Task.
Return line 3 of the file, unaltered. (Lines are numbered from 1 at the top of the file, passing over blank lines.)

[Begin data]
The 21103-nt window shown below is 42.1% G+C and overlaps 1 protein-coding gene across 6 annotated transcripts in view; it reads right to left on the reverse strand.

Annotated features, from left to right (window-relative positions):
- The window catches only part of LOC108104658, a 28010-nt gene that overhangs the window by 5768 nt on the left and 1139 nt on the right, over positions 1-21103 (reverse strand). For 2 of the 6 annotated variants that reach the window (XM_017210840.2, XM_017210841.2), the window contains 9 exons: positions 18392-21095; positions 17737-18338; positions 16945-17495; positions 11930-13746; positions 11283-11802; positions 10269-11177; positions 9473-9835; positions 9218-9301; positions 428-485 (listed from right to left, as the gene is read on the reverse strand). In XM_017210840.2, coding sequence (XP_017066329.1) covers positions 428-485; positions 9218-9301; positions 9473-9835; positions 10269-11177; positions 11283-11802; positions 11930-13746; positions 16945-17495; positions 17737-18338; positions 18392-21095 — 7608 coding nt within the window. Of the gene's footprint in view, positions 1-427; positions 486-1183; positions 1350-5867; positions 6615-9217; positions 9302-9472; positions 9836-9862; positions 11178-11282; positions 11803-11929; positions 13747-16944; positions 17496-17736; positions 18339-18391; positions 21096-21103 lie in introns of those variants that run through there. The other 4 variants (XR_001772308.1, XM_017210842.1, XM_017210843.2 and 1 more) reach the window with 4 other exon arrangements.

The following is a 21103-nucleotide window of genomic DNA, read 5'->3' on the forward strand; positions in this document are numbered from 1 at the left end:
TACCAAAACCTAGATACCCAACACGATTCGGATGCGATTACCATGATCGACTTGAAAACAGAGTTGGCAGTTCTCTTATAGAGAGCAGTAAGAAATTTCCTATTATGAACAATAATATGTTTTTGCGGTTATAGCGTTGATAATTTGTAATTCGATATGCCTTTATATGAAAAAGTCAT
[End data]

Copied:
- The window catches only part of LOC108104658, a 28010-nt gene that overhangs the window by 5768 nt on the left and 1139 nt on the right, over positions 1-21103 (reverse strand). For 2 of the 6 annotated variants that reach the window (XM_017210840.2, XM_017210841.2), the window contains 9 exons: positions 18392-21095; positions 17737-18338; positions 16945-17495; positions 11930-13746; positions 11283-11802; positions 10269-11177; positions 9473-9835; positions 9218-9301; positions 428-485 (listed from right to left, as the gene is read on the reverse strand). In XM_017210840.2, coding sequence (XP_017066329.1) covers positions 428-485; positions 9218-9301; positions 9473-9835; positions 10269-11177; positions 11283-11802; positions 11930-13746; positions 16945-17495; positions 17737-18338; positions 18392-21095 — 7608 coding nt within the window. Of the gene's footprint in view, positions 1-427; positions 486-1183; positions 1350-5867; positions 6615-9217; positions 9302-9472; positions 9836-9862; positions 11178-11282; positions 11803-11929; positions 13747-16944; positions 17496-17736; positions 18339-18391; positions 21096-21103 lie in introns of those variants that run through there. The other 4 variants (XR_001772308.1, XM_017210842.1, XM_017210843.2 and 1 more) reach the window with 4 other exon arrangements.